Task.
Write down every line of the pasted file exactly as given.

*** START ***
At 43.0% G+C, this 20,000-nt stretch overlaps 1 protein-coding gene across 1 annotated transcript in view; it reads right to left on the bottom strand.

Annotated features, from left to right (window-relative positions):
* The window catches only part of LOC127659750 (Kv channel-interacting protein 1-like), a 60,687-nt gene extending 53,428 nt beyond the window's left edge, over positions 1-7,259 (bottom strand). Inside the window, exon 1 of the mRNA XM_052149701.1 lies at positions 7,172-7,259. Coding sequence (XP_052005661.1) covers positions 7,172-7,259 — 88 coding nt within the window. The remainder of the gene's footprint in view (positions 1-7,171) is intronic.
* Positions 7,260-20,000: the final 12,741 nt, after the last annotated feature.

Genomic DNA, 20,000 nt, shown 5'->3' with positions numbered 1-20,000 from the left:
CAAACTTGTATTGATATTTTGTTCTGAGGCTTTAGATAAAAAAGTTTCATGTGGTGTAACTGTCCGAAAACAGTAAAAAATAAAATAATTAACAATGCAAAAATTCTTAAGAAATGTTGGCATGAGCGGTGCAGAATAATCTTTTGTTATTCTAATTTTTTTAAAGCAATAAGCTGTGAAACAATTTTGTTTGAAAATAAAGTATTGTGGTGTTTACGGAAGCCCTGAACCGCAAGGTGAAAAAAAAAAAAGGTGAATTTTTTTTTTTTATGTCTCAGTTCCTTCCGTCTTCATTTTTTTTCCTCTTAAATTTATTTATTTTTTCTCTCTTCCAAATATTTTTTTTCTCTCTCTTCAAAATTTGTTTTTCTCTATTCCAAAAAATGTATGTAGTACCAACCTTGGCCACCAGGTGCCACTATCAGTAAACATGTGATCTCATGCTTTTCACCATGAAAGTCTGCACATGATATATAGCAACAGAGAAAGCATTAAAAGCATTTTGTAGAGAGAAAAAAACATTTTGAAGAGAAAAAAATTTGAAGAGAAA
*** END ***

At 43.0% G+C, this 20,000-nt stretch overlaps 1 protein-coding gene across 1 annotated transcript in view; it reads right to left on the bottom strand.

Annotated features, from left to right (window-relative positions):
* The window catches only part of LOC127659750 (Kv channel-interacting protein 1-like), a 60,687-nt gene extending 53,428 nt beyond the window's left edge, over positions 1-7,259 (bottom strand). Inside the window, exon 1 of the mRNA XM_052149701.1 lies at positions 7,172-7,259. Coding sequence (XP_052005661.1) covers positions 7,172-7,259 — 88 coding nt within the window. The remainder of the gene's footprint in view (positions 1-7,171) is intronic.
* Positions 7,260-20,000: the final 12,741 nt, after the last annotated feature.

Genomic DNA, 20,000 nt, shown 5'->3' with positions numbered 1-20,000 from the left:
CAAACTTGTATTGATATTTTGTTCTGAGGCTTTAGATAAAAAAGTTTCATGTGGTGTAACTGTCCGAAAACAGTAAAAAATAAAATAATTAACAATGCAAAAATTCTTAAGAAATGTTGGCATGAGCGGTGCAGAATAATCTTTTGTTATTCTAATTTTTTTAAAGCAATAAGCTGTGAAACAATTTTGTTTGAAAATAAAGTATTGTGGTGTTTACGGAAGCCCTGAACCGCAAGGTGAAAAAAAAAAAAGGTGAATTTTTTTTTTTTATGTCTCAGTTCCTTCCGTCTTCATTTTTTTTCCTCTTAAATTTATTTATTTTTTCTCTCTTCCAAATATTTTTTTTCTCTCTCTTCAAAATTTGTTTTTCTCTATTCCAAAAAATGTATGTAGTACCAACCTTGGCCACCAGGTGCCACTATCAGTAAACATGTGATCTCATGCTTTTCACCATGAAAGTCTGCACATGATATATAGCAACAGAGAAAGCATTAAAAGCATTTTGTAGAGAGAAAAAAACATTTTGAAGAGAAAAAAATTTGAAGAGAAA